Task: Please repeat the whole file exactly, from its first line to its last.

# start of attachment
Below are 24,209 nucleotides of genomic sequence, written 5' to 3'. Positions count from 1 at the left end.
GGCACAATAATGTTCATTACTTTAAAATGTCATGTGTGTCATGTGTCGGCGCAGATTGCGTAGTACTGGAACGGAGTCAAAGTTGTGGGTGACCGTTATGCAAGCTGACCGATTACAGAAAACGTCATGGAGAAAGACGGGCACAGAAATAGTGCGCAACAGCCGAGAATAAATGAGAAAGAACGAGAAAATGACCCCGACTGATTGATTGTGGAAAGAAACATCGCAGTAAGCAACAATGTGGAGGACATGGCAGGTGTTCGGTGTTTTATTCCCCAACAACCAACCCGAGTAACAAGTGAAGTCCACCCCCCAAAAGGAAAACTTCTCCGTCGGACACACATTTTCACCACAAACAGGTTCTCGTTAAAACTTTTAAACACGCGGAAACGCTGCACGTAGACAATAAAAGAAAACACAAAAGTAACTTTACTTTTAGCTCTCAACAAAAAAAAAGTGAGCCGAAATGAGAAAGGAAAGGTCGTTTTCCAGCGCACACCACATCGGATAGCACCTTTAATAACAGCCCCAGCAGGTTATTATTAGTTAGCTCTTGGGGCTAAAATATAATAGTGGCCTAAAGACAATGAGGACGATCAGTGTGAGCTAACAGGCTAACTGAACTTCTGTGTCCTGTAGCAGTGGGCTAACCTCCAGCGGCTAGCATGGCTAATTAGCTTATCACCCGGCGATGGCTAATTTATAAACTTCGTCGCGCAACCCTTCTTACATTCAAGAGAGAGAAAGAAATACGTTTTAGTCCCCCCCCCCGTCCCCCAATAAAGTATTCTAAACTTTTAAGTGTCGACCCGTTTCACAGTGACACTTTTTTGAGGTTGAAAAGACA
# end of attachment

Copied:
Below are 24,209 nucleotides of genomic sequence, written 5' to 3'. Positions count from 1 at the left end.
GGCACAATAATGTTCATTACTTTAAAATGTCATGTGTGTCATGTGTCGGCGCAGATTGCGTAGTACTGGAACGGAGTCAAAGTTGTGGGTGACCGTTATGCAAGCTGACCGATTACAGAAAACGTCATGGAGAAAGACGGGCACAGAAATAGTGCGCAACAGCCGAGAATAAATGAGAAAGAACGAGAAAATGACCCCGACTGATTGATTGTGGAAAGAAACATCGCAGTAAGCAACAATGTGGAGGACATGGCAGGTGTTCGGTGTTTTATTCCCCAACAACCAACCCGAGTAACAAGTGAAGTCCACCCCCCAAAAGGAAAACTTCTCCGTCGGACACACATTTTCACCACAAACAGGTTCTCGTTAAAACTTTTAAACACGCGGAAACGCTGCACGTAGACAATAAAAGAAAACACAAAAGTAACTTTACTTTTAGCTCTCAACAAAAAAAAAGTGAGCCGAAATGAGAAAGGAAAGGTCGTTTTCCAGCGCACACCACATCGGATAGCACCTTTAATAACAGCCCCAGCAGGTTATTATTAGTTAGCTCTTGGGGCTAAAATATAATAGTGGCCTAAAGACAATGAGGACGATCAGTGTGAGCTAACAGGCTAACTGAACTTCTGTGTCCTGTAGCAGTGGGCTAACCTCCAGCGGCTAGCATGGCTAATTAGCTTATCACCCGGCGATGGCTAATTTATAAACTTCGTCGCGCAACCCTTCTTACATTCAAGAGAGAGAAAGAAATACGTTTTAGTCCCCCCCCCCGTCCCCCAATAAAGTATTCTAAACTTTTAAGTGTCGACCCGTTTCACAGTGACACTTTTTTGAGGTTGAAAAGACA